An informal name is used when the organism being submitted has not been identified to a specific name, or when a novel species name has not been published. The informal name can later be updated to a formal name, when the species is identified and appears in the literature. Creating an informal name is simple enough, and is often done in the format of <Submitter Initials>-<Year>, e.g. SH-2020. Below is further advice specific to prokaryotes/eukaryotes. Taxonomy is not simple and can be subject to many caveats and exclusions, and NCBI Taxonomy may make changes or provide feedback on a name.

Prokaryotes

If the genus is known but the species is novel or unidentified, please use the following format, where identifier is something unique to the culture, such as a strain/voucher ID, and is at least 3 characters long:

<Genus> sp. <identifier>
Bacillus sp. ABC123
Thermococcus sp. DEF456

If the genus is new, please include its full lineage so it can be placed appropriately.

If the genus is unknown, please use the name of the highest known taxonomic rank, followed by the relevant descriptor (bacterium or archaeon), followed by the identifier:

<Rank> <bacterium or archaeon> <identifier>
Bacillaceae bacterium ABC123
Thermococcales archaeon DEF456

Note that if you are publishing a novel species, each strain of the proposed species should be given a unique informal name. Only after publication will the individual records be merged and renamed as the formal name.

Cyanobacteria should always be submitted with the strain appended, even when the species epithet is provided.

NCBI Taxonomy no longer adds prokaryotic binoma with the strain appended, in the form:

<Genus> <species> <strain>

If you wish to classify your submission this way, add the strain as a separate piece of sample metadata when submitting to us.

Eukaryotes

Higher organisms are treated similarly to prokaryotes, but the term ‘sp.’ is applied no matter which taxonomic rank is being used. If multiple strains/isolates/samples are identified to be from teh same unidentified or novel species, they should be grouped as a single taxonomic name. For example, if three strains of Candida (ABC, DEF, and GHI) are identified as being from the same species, they should be given a single informal name to act as a placeholder. It is recommended that this be a number, followed by an author’s initials and the year.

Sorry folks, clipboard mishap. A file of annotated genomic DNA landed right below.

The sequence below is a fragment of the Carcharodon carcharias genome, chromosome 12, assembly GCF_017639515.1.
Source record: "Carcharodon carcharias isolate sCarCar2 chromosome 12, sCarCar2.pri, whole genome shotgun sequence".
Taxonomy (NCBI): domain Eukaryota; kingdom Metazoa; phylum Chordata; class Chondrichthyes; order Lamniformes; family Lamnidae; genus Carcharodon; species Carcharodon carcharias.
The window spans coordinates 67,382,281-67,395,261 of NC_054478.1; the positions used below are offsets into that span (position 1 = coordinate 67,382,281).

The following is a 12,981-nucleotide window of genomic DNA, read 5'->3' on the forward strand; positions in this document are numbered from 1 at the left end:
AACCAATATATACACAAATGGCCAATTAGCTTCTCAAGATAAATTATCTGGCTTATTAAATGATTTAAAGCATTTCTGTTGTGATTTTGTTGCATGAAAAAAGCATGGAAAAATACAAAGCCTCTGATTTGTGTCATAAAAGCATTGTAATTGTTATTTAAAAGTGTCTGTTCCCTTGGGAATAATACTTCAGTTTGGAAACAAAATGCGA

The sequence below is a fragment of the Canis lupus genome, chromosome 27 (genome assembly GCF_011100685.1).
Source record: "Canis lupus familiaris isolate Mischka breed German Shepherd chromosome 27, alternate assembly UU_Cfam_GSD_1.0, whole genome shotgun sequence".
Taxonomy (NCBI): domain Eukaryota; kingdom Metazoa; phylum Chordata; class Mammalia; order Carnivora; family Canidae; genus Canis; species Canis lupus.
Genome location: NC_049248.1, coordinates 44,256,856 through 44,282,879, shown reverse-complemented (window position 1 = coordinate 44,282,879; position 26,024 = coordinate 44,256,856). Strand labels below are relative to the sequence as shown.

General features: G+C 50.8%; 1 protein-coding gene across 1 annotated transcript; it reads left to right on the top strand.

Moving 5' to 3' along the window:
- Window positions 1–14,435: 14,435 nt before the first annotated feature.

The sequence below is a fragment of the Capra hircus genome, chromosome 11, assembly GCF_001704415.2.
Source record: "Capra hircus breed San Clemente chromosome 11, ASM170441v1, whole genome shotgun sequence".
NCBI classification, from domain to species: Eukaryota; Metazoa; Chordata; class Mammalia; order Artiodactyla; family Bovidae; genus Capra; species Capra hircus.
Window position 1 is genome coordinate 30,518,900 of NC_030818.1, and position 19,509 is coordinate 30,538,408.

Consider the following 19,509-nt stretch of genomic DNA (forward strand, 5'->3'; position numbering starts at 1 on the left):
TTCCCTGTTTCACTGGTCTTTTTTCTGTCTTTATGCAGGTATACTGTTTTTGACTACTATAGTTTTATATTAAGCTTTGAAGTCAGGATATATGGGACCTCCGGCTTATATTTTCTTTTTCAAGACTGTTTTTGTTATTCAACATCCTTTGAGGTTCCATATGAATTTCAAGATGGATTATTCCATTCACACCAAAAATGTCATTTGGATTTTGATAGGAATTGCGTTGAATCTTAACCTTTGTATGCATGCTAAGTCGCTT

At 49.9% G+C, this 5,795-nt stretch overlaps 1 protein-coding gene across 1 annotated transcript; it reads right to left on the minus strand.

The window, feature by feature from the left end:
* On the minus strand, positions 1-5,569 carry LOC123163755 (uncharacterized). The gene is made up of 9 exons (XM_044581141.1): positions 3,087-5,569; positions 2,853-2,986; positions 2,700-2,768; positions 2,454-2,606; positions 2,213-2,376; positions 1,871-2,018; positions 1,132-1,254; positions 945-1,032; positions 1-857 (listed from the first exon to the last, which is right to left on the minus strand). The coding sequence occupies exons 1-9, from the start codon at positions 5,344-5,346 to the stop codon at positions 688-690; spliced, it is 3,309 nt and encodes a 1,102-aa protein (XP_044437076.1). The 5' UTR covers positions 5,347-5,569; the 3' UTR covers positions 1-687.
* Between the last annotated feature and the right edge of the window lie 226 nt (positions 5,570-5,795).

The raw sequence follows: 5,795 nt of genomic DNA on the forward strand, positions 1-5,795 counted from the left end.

Informal Name Informal Groupings
Candida sp. ABC Candida sp. 1 SH-2020
Candida sp. DEF
Candida sp. GHI
Candida sp. JKL Candida sp. 2 SH-2020
Candida sp. MNO
Candida sp. PQR Candida sp. 3 SH-2020
Candida sp. STU
Candida sp. VWX

If you are requesting a binomen which is already mentioned in published literature but has not been added to the database, then simply submitting this name with a paper reference will be sufficient.

Environmental Samples

If you are submitting a metagenomic sample (e.g. for metagenomic reads) there are numerous metagenomic taxa. You should use one of these for this purpose: visit the “metagenomes” tax node, click the Tax tree tab and use the arrow icons to expand the categories.

../_images/tax_p01.png

Use most appropriate environmental name for your metagenome. New names under this node are added only rarely and you should use the closest available choice. Only request a new name of this type if you are unable to use anything listed.